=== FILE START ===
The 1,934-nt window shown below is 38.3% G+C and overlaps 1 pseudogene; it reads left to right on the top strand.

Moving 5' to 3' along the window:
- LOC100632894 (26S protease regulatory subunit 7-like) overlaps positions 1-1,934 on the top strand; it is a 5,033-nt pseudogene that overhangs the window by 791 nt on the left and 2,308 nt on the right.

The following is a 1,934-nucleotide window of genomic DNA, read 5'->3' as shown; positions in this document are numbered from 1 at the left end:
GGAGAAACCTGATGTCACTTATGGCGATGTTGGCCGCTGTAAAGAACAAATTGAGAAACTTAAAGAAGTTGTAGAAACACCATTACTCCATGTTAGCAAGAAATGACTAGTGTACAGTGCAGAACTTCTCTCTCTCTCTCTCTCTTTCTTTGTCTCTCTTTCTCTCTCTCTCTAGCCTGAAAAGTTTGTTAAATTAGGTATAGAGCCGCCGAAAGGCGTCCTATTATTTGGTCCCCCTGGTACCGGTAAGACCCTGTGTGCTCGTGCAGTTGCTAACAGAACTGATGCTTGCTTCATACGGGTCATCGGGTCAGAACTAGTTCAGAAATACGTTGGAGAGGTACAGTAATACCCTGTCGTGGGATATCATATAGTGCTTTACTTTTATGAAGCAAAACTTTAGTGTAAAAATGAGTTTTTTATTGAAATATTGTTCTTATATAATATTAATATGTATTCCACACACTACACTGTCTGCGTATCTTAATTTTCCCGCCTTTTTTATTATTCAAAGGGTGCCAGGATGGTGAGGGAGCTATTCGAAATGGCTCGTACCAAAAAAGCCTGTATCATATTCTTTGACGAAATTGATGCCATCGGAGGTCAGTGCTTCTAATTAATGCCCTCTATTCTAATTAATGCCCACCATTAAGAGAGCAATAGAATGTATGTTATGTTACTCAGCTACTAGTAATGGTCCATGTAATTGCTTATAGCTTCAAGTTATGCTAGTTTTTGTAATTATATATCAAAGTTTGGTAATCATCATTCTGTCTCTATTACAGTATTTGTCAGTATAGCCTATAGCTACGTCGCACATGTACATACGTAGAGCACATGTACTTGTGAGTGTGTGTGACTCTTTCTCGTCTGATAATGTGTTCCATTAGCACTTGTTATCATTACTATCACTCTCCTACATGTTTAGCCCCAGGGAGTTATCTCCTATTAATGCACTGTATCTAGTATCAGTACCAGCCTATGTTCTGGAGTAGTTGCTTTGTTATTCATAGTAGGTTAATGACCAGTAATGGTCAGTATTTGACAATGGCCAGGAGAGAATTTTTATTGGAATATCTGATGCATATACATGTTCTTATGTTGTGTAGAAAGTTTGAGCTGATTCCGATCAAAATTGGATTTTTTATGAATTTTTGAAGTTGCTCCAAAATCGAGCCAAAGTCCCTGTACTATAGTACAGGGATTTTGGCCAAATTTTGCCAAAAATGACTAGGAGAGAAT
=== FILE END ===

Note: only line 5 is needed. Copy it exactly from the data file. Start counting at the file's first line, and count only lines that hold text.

GGAGAAACCTGATGTCACTTATGGCGATGTTGGCCGCTGTAAAGAACAAATTGAGAAACTTAAAGAAGTTGTAGAAACACCATTACTCCATGTTAGCAAGAAATGACTAGTGTACAGTGCAGAACTTCTCTCTCTCTCTCTCTCTTTCTTTGTCTCTCTTTCTCTCTCTCTCTAGCCTGAAAAGTTTGTTAAATTAGGTATAGAGCCGCCGAAAGGCGTCCTATTATTTGGTCCCCCTGGTACCGGTAAGACCCTGTGTGCTCGTGCAGTTGCTAACAGAACTGATGCTTGCTTCATACGGGTCATCGGGTCAGAACTAGTTCAGAAATACGTTGGAGAGGTACAGTAATACCCTGTCGTGGGATATCATATAGTGCTTTACTTTTATGAAGCAAAACTTTAGTGTAAAAATGAGTTTTTTATTGAAATATTGTTCTTATATAATATTAATATGTATTCCACACACTACACTGTCTGCGTATCTTAATTTTCCCGCCTTTTTTATTATTCAAAGGGTGCCAGGATGGTGAGGGAGCTATTCGAAATGGCTCGTACCAAAAAAGCCTGTATCATATTCTTTGACGAAATTGATGCCATCGGAGGTCAGTGCTTCTAATTAATGCCCTCTATTCTAATTAATGCCCACCATTAAGAGAGCAATAGAATGTATGTTATGTTACTCAGCTACTAGTAATGGTCCATGTAATTGCTTATAGCTTCAAGTTATGCTAGTTTTTGTAATTATATATCAAAGTTTGGTAATCATCATTCTGTCTCTATTACAGTATTTGTCAGTATAGCCTATAGCTACGTCGCACATGTACATACGTAGAGCACATGTACTTGTGAGTGTGTGTGACTCTTTCTCGTCTGATAATGTGTTCCATTAGCACTTGTTATCATTACTATCACTCTCCTACATGTTTAGCCCCAGGGAGTTATCTCCTATTAATGCACTGTATCTAGTATCAGTACCAGCCTATGTTCTGGAGTAGTTGCTTTGTTATTCATAGTAGGTTAATGACCAGTAATGGTCAGTATTTGACAATGGCCAGGAGAGAATTTTTATTGGAATATCTGATGCATATACATGTTCTTATGTTGTGTAGAAAGTTTGAGCTGATTCCGATCAAAATTGGATTTTTTATGAATTTTTGAAGTTGCTCCAAAATCGAGCCAAAGTCCCTGTACTATAGTACAGGGATTTTGGCCAAATTTTGCCAAAAATGACTAGGAGAGAAT